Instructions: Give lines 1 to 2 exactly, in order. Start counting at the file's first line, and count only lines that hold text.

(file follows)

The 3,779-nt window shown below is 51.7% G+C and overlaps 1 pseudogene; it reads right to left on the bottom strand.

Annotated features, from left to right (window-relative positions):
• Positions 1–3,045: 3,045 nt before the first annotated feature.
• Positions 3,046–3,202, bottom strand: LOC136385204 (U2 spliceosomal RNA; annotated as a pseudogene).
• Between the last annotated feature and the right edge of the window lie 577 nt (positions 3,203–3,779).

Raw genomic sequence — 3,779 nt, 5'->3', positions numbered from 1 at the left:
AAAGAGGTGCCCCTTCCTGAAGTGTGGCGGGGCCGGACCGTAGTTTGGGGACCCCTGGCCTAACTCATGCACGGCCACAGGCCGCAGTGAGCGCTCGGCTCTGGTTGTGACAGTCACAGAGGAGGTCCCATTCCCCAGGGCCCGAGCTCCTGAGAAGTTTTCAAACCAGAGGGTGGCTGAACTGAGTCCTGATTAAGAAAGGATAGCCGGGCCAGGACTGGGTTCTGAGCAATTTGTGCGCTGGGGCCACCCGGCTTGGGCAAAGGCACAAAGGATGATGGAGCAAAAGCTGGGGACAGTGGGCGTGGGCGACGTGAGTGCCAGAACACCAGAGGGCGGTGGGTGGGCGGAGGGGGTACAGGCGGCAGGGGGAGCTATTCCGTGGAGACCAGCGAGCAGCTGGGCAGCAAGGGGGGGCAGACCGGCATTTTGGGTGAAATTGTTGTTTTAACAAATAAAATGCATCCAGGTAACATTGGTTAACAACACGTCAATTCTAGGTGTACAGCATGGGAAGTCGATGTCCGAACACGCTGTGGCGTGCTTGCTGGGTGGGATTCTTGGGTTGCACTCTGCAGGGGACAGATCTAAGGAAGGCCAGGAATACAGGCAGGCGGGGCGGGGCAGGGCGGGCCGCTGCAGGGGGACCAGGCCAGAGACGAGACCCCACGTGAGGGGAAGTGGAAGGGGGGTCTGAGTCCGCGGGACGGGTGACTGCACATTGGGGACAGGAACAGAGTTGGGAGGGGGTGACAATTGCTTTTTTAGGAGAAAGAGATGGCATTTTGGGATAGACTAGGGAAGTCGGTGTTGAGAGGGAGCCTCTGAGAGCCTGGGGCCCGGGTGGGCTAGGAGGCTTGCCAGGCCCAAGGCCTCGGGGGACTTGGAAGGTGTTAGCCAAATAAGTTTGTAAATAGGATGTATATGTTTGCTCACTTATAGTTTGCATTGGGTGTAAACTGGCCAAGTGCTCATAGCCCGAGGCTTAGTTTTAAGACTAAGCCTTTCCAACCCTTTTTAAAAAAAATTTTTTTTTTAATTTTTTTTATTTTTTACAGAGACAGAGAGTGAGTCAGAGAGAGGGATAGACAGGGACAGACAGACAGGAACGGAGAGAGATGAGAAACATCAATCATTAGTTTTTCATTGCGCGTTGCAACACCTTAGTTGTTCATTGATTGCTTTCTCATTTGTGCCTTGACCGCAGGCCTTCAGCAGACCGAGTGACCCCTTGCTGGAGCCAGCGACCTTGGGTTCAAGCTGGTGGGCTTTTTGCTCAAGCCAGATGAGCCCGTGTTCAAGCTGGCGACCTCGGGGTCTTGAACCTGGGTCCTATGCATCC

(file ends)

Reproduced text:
The 3,779-nt window shown below is 51.7% G+C and overlaps 1 pseudogene; it reads right to left on the bottom strand.

Annotated features, from left to right (window-relative positions):